Authority Magazine
Published in

Authority Magazine

Art Bell of of The Comedy Channel and Court TV: In order to succeed, and undertake big things, you have to be OK with failure

Undertaking big things requires you to put yourself in the spotlight, and to face the fact that if you fail, it will be a public personal failure you will live with your whole life. And you have to be okay with that in order to succeed.

As part of my interview series on the five things you need to know to become a great author, I had the pleasure of interviewing Art Bell.

Art is a former television executive best known for creating, building, and managing successful cable television channels. He developed the concept of The Comedy Channel (which became Comedy Central) while working at HBO in the late 1980’s. More recently, Art was President of Court TV, where he was the guiding force behind one of the most successful brand evolution in cable television.

Thank you so much for joining us Art! Can you share a story about what brought you to this particular career path?

I recall the precise moment. As a kid I loved comedy and soaked myself in it: my parents comedy records, Ed Sullivan show, George Carlin records, old sitcoms. I started a satirical newspaper in high school. In college, I performed in the comedy skit shows and theater. Coming out of college, instead of pursuing my interest in comedy, I started my career as an economist building energy forecasting models in Washington DC. One day I was at my desk reading Coal Weekly Magazine when my eyes started to glaze over. I tossed the magazine down on my desk and realized I couldn’t spend my life on this stuff. I went back to business school thinking this would be a good way to get into the entertainment business, then got a job at CBS as a financial analyst. At that time it was a giant lumbering corporation and my job was as boring as reading Coal Weekly. So when a friend called and said, ”Hey, I’m here at HBO. I think I can get you a job,” I grabbed it. Ironically they hired me because I knew how to build forecasting models, so I built some forecasting models for HBO. HBO was only a few years old so it felt like a startup. The mantra in the halls was, “We are going to change television!” and ultimately, they did.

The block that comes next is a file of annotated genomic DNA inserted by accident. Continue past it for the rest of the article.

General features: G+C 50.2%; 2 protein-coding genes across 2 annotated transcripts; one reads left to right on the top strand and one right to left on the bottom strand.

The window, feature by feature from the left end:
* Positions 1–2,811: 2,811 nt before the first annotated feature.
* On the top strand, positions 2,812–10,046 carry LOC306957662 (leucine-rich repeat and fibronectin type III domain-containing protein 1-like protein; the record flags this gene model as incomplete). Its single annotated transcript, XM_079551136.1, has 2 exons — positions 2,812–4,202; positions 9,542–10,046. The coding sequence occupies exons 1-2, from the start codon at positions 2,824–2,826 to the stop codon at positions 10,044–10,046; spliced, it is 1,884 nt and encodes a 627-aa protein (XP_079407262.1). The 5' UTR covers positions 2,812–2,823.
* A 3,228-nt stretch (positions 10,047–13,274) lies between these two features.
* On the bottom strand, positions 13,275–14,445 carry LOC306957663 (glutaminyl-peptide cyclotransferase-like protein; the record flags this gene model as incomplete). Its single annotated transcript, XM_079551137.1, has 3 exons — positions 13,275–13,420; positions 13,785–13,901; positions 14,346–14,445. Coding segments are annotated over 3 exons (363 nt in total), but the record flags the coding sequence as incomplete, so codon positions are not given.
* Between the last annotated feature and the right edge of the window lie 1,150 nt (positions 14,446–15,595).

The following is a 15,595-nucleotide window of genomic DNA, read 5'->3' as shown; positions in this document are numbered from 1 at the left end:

Can you share the most interesting story that occurred to you in the course of your career?

Alan King, the great Borscht Belt comic, was one of my early comedy heroes. Years later, when I was at Comedy Central, a producer from HBO called me and asked if I would have lunch with Alan. We met at the Russian Tea room, a longtime show biz hangout. It was a thrill to meet him. Pretty soon we started talking about comedy-he told stories about the old days and I asked questions about some of the comedy greats he knew. At one point he said to me, “You really know your comedy, don’t you?” That was a thrilling moment for me.

What was the biggest challenge you faced in your journey to becoming an author? How did you overcome it? Can you share a story about that that other aspiring writers can learn from?